Six errors when approaching buyers
By Matthew Parker, Print Consultant
The professional print buyer is dead
Few printers have many customers who know much about the technical side of things. Even graphic designers tend not have this background these days.
Today's print buyer is a very different type of person. I am told that, typically, they are between 25 and 35. They are likely to be female and work in a marketing team. Although everyone will have buyers who are very different from this, this lack of knowledge applies to nearly all customers.
So why do printing companies persist in talking about their plant list?
Many sales people can't wait to talk about their equipment! Press specifications are very common when people introduce themselves at my sales workshops. But, often, many of the other delegates at a workshop just aren't interested.
If other print professionals aren't interested, why should our prospects care about plant lists? Not only do most buyers not know much about presses, they don't want to know.
So what's the alternative? Here are three other topics to talk about that will interest prospects much more than your equipment.
Results are one of the most important things to talk about to prospects. What can you do that will help them or their business? I'm not talking about print results: I'm talking about business results.
For instance, what increase in sales will clients see if they use your variable-data direct mail services? What customer engagement will they see if they use your point of sale solutions?
It's best if you can give specific details about these. Here is the best way to do it:
A good case study gives proof that you can achieve what you say you do. They bring the results alive to prospects. They can see how your solution might work for their business.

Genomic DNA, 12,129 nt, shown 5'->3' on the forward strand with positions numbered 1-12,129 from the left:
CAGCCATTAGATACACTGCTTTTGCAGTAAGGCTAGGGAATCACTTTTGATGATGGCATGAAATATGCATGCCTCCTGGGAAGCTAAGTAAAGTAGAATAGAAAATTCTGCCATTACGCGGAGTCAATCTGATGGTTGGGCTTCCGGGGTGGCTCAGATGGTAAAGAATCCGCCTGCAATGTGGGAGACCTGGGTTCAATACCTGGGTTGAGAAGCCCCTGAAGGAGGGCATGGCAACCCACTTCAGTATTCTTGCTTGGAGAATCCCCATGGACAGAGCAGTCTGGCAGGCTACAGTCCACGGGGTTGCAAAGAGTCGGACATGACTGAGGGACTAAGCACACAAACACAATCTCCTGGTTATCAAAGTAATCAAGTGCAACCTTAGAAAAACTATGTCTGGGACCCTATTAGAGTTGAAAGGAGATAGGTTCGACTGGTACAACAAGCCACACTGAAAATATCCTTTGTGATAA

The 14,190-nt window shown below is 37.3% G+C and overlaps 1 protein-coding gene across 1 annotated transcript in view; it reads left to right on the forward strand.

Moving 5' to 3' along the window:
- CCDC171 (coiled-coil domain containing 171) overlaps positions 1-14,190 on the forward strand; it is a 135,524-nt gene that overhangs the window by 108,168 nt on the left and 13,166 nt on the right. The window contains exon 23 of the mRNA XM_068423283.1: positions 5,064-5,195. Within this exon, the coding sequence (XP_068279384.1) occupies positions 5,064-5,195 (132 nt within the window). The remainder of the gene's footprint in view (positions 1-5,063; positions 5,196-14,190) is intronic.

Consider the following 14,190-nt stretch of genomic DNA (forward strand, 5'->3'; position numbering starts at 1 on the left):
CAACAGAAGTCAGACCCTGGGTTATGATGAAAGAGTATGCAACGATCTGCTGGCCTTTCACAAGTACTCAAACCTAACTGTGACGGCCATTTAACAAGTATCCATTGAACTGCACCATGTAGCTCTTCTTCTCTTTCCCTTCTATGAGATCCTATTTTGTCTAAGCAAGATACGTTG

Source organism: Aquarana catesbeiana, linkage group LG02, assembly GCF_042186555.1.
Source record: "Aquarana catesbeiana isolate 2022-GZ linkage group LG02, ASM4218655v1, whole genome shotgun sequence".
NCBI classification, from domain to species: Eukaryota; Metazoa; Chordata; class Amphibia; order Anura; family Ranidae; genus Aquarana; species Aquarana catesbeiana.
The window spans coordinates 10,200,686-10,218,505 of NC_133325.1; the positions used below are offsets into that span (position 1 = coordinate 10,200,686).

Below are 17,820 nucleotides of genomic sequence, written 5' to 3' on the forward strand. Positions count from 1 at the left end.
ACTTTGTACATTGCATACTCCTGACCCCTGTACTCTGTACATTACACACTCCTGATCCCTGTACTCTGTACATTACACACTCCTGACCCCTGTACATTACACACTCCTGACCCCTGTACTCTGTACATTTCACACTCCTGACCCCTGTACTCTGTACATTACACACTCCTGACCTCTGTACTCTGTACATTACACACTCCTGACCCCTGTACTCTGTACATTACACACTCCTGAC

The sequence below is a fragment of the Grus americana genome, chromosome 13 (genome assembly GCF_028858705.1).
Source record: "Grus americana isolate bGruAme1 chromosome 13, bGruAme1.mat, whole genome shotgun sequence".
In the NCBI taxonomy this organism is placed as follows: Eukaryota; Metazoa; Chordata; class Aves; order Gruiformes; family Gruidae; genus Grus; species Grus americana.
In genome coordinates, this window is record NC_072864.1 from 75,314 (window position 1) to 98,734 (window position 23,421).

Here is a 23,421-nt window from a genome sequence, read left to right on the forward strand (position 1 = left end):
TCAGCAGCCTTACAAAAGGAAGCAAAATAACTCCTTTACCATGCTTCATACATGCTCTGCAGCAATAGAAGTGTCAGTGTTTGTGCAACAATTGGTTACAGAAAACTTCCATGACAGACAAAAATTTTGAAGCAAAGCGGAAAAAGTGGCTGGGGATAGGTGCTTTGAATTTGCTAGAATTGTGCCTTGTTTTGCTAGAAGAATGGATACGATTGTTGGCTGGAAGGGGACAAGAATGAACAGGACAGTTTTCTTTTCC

Case studies are a great way to get customers interested in your company before you phone or visit. They are also far better to leave with prospects than a pile of generic print samples!
If you really want to talk about print, here's a better way to do it than talking about your presses.
Most prospects do not engage with the print process. But they do engage with what comes out at the end of it. If you show them an unusual brochure or finishing technique, it often gets them talking.
Many printing companies use unusual products as a successful door opener. The prospect may not actually be interested in the product. However, it may be the factor that makes your company stand out from the competition. It may be the factor that makes the prospect interested in your company.
Here's how one company avoided talking about presses
This company specialises in working with small charities. They engage with their prospects by talking to them about the return on investment they get from their donation mailings. They sell on the fact that they help their clients increase the amount of donations they receive. They find it very easy to get meetings with potential clients.
The reason for this is the fact that they do not talk about print. They realise that is not of interest to most of their customers. But, as soon as they talk about increasing donations, the prospect wants to talk.
Here's an action point for you
Start collecting information about jobs where you have made a real difference for the customer. Ask your clients what actual results you achieved for them and their business. Consider whether you used specific products or solutions to achieve this.
Then it will be time to start creating case studies from these jobs. For advice on how to create a case study, see my article: How to create a case study.
You'll find it much easier to have a conversation with your prospect than if you start talking about presses!
P.S. Find out more ideas on how to increase sales with today’s buyers: download my free e-book “Ten Common Print Selling Errors and What To Do About Them” right now at http://profitableprintrelationships.com/e-book/ . You’ll also receive my regular “Views from the print buyer” bulletin, full of ideas on how to sell print effectively.